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The Charleston Science Walk takes you past some important and interesting homes and churches in the Holy City once occupied by individuals (many trained as physicians) not usually mentioned on conventional city tours. All played critical parts in the Charleston's scientific community which started with Hannah Williams in the early 1700's and continues to the present day with the award of a Nobel Laureate in Medicine to Dr. Robert F. Furchgott in 1998.

Charleston's interest in the sciences was demonstrated in 1748 when a group of citizens appointed a "special committee for collecting materials for promoting a Natural History of the province" and organized the Charleston Library Society.

In 1822, Thomas Cooper, professor of Chemistry and Mineralogy at the South Carolina College (Columbia) gave a boost to the city's small scientific community when he agreed with a suggestion of local physicians that a school of medicine should be established in South Carolina. Cooper forcefully pointed out the desirability of establishing a medical college to the medical board of Columbia, but it was a petition to the State Legislature that called for the incorporation of a medical college in Charleston with the power to grant degrees that prompted its founding in 1825.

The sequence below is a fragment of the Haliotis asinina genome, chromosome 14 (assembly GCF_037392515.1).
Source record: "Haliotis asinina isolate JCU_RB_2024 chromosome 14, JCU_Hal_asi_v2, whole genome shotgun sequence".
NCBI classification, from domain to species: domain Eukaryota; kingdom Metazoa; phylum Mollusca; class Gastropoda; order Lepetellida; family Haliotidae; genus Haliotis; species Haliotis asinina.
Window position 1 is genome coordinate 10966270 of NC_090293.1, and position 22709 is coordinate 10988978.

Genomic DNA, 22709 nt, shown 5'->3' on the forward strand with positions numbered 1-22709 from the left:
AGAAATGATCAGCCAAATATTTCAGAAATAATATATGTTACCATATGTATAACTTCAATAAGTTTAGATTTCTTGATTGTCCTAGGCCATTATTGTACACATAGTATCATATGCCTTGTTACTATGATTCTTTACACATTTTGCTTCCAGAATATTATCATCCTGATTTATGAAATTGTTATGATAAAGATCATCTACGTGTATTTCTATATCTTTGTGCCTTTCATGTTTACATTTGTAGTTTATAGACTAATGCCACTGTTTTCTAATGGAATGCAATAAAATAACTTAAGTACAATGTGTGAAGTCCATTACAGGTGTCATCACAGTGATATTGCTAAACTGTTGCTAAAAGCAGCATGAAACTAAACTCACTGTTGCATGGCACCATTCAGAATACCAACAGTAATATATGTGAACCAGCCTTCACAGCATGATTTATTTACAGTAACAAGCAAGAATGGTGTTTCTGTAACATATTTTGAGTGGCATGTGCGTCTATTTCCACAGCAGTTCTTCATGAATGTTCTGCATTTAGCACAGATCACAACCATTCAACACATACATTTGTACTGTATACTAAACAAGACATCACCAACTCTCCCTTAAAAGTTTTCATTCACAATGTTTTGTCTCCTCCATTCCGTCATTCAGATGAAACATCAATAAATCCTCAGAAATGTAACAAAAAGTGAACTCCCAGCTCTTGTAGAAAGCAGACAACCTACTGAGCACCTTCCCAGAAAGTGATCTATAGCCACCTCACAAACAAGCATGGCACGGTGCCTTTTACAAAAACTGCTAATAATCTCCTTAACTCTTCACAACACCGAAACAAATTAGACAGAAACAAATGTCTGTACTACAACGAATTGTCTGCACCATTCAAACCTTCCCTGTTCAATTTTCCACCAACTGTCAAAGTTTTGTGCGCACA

Members of the faculty of the Medical College of South Carolina over the past two centuries have taken a serious interest in the study of botany, chemistry, entomology, icthyology, mineralogy, and zoology. Their residences, although now occupied by others, still stand unmarked on many city streets, linking us with those men and women who made important contributions to the advancement of science in Charleston, South Carolina, the South, and the Nation.